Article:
Army Aviation

The Coop That Flew

Development of a new highly mobile, air transportable communications center, designed to direct fast moving U.S. Army forces was announced recently by the Department of the Army.

The system, which has an extremely high degree of mobility, can be set down almost anywhere by helicopters, and be flown out immediately for relocation elsewhere. It can also be move rapidly from place to place on conventional Army trucks.

A helicopter soars away with part of the airborne combat communications center. Inside the shelter is a complete teletypewriter room with facilities to service an area hundereds of miles wide. other shelters, all light enough to be carried by helicopter, carry radio, telephone, telegraph, and other vital communications links.

Developed by the U.S. Army Signal Corps, it provides the vital nucleus for a communications network radio, telephone, telegraph and teletypewriter combat links.

The system can be carried by helicopters to a remote destination in hours rather than days, or can be set up on otherwise inaccessible mountain tops. With its communications tentacles spread over hundreds of miles, the new system can get an urgent message through to a distant outpost even with direct lines broken or destroyed.

Speed and flexibility in communications would be vital on a battlefield where troops would have to be continuously on the move and widely dispersed to avoid annihilation by a nuclear warhead.

Radio equipment inside the US Army’s airborne communications center is operated by PFC David C. Wuesimann of Ft. Monmouth, where the center was designed by the US Army Signal Research and Development Laboratory.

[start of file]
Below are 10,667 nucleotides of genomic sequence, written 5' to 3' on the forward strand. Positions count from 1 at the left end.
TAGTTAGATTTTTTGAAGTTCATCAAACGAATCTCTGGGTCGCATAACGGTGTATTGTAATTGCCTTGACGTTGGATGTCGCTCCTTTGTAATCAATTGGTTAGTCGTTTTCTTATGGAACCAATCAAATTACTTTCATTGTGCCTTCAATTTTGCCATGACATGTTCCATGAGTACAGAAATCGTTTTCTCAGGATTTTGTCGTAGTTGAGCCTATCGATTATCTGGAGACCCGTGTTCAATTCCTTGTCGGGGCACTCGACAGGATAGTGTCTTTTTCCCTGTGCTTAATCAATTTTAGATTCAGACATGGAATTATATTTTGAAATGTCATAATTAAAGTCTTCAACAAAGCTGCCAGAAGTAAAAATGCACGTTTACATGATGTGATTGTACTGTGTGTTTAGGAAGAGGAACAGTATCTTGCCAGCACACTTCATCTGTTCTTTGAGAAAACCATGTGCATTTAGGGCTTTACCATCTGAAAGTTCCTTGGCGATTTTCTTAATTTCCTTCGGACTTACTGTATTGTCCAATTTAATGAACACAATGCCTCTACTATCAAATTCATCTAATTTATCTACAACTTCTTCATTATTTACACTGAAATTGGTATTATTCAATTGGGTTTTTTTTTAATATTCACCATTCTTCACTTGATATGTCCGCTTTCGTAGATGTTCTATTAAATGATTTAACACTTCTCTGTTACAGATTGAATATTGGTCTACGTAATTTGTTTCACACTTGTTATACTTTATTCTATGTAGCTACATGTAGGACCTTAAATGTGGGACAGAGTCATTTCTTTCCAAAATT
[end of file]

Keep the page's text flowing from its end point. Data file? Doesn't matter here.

For quick transportation and added versatility, the center is made up of separate aluminum houses or “shelters,” each fully equipped and independent. Three can be hooked up quickly to fit any battle situation. Small centers for the front lines would have two or three shelters; larger headquarters would have as many as 24.

Each shelter carries its own independent supply of electricity, but can also plug into a central power source.

High priority combat messages flowing into the center from combat groups and other sources would be immediately available to the Army field commander. And the same network of communications lines carries his messages with reflex speed to higher headquarters on to hard-hitting Army combat elements.

The new system, the first fully air transportable message center of its kind, is the result of 12 years of design and research.

Source: See page 8, Army Aviation, Vol. 7, No. 1, Army Aviation Publications, Inc., Westport, Connecticut, January 24, 1959.